It’s that time of year again when stockings line the chimneys, holiday music fills the air and shoppers begin searching for the perfect gifts. For many, the season is a time of joy; but it isn’t all holiday cheer. In fact, as the holiday season comes to a peak, so does drug and alcohol use.
Why Drug and Alcohol Use Increases During the Holidays
There are many reasons why people tend to use substances more during the holiday season than during other times of the year. Stress, for example, is a major driving factor behind compulsive behaviors. It can trigger cravings and affect decision-making. Most people are exposed to several major stressors during the holidays, whether it is hosting a gathering, traveling to visit family, or worrying about the financial burden of gift-giving. Often, people cope with stress by indulging negative or behaviors, such as drug or alcohol use. In fact, stress is one of the leading causes of relapse in recovering drug and alcohol addicts.
Drug and alcohol use also spikes during the holiday season due to the increased number of social gatherings that occur during November and December. Party-goers often imbibe at these gatherings, putting pressure on others in attendance to drink or abuse drugs as well. There are more opportunities to drink, less substance-related stigma, and fewer inhibitions during celebratory gatherings. All of this can be overwhelming for anyone – especially a recovering substance abuser.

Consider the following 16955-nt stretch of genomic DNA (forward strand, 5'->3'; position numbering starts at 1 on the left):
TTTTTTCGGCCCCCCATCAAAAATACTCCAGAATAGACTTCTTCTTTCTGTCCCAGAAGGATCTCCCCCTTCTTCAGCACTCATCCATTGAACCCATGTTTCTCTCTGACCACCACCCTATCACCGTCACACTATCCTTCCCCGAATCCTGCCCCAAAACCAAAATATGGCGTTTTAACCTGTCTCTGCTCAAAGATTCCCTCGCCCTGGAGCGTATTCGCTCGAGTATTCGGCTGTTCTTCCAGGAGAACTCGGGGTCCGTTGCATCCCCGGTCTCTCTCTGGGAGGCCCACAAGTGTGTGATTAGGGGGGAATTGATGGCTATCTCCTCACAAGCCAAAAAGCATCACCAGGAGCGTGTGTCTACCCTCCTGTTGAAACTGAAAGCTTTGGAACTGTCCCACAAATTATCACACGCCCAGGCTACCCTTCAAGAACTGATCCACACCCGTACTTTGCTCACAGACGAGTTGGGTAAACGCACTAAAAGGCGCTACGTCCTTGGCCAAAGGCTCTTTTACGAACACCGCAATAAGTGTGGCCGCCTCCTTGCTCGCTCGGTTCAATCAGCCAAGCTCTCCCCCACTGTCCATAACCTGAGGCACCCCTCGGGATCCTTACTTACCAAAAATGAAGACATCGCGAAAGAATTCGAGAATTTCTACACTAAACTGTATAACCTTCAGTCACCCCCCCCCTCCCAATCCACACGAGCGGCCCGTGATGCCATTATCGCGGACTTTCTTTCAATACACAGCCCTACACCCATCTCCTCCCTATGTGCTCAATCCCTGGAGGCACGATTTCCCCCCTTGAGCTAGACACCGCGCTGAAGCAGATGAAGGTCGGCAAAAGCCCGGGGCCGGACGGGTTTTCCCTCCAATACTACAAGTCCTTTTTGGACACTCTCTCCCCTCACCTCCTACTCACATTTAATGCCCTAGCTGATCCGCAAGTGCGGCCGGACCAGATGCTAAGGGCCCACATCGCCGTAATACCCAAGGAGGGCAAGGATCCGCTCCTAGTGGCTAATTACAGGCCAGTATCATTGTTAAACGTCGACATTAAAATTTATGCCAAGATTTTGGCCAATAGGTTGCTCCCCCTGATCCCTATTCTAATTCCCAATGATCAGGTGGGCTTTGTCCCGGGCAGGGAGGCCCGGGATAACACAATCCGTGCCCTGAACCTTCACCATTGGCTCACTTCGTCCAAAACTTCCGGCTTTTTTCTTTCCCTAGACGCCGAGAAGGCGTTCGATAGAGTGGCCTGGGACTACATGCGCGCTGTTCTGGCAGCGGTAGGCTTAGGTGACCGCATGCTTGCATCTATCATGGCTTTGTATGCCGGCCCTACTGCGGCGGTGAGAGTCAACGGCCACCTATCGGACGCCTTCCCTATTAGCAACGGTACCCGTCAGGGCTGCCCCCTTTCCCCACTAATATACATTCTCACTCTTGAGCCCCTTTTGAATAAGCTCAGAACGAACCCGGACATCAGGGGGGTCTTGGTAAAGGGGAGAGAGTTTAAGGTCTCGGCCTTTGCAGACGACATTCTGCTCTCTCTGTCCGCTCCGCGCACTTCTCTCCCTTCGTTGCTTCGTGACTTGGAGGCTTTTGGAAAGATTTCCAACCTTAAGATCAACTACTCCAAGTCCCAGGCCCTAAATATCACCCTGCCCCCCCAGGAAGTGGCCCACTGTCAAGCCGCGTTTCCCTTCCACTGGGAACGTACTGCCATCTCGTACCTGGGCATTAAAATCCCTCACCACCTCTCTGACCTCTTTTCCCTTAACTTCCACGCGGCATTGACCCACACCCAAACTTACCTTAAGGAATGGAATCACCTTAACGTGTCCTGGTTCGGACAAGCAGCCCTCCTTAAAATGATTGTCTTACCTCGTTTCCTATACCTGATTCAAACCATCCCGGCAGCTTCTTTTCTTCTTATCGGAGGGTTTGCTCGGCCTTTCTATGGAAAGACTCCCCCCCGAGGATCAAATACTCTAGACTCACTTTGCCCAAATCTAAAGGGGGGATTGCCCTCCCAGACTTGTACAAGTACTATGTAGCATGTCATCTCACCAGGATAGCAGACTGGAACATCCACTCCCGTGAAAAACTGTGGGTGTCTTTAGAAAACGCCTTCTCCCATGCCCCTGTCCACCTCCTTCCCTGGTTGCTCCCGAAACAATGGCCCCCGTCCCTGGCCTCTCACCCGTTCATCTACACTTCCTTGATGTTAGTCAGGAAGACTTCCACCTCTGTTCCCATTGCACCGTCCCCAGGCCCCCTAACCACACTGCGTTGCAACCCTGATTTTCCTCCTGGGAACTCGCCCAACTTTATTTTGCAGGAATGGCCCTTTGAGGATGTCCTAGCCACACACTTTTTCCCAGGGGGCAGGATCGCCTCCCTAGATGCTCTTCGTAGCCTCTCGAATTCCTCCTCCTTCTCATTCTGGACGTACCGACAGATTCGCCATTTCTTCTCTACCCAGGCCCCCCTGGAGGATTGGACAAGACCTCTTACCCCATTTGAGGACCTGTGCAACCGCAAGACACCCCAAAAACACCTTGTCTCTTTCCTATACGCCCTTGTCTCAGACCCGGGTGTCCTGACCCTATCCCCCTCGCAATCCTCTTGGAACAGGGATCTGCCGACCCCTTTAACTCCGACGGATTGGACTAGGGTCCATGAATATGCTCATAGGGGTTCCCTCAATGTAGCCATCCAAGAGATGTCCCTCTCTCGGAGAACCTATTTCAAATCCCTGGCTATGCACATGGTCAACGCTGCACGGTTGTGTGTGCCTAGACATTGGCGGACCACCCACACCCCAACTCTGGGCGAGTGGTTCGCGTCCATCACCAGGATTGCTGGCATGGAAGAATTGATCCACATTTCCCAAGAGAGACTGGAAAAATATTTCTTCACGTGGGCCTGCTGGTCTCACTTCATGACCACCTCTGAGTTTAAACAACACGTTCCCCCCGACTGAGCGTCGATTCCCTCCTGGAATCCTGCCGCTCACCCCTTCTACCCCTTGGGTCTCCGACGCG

Another – and often overlooked – reason for increased drug and alcohol use during the holidays is loneliness, anxiety and depression. These negative emotions can wreak havoc on a person’s ability to think rationally and make healthy decisions. Quite the opposite, people with mental health disorders may engage in self-destructive behaviors, using drugs or alcohol to mask uncomfortable feelings. Depression is very common during the holidays, especially for people who have lost loved ones or who have a negative memory associated with past holiday experiences.
Responsibility and Safety during the Holidays
It is important to go into the holiday season anticipating exposure to drug and alcohol use and its potential effects. Traffic fatalities caused by impaired driving spike on Christmas and New Years Day, so avoid being on the roadways during these times – especially at night. If you are recovering from drug or alcohol abuse, help prevent relapse by avoiding situations that may tempt you to drink or use drugs. Surround yourself with a support system that will help you find new ways of celebrating without the use of substances.
National Highway Traffic Safety Administration: Fatalities Related to Alcohol-Impaired Driving During the Christmas and New Year’s Day Holiday Periods
Dr. Heidi Lilienthal, Psych Central: Holiday Stress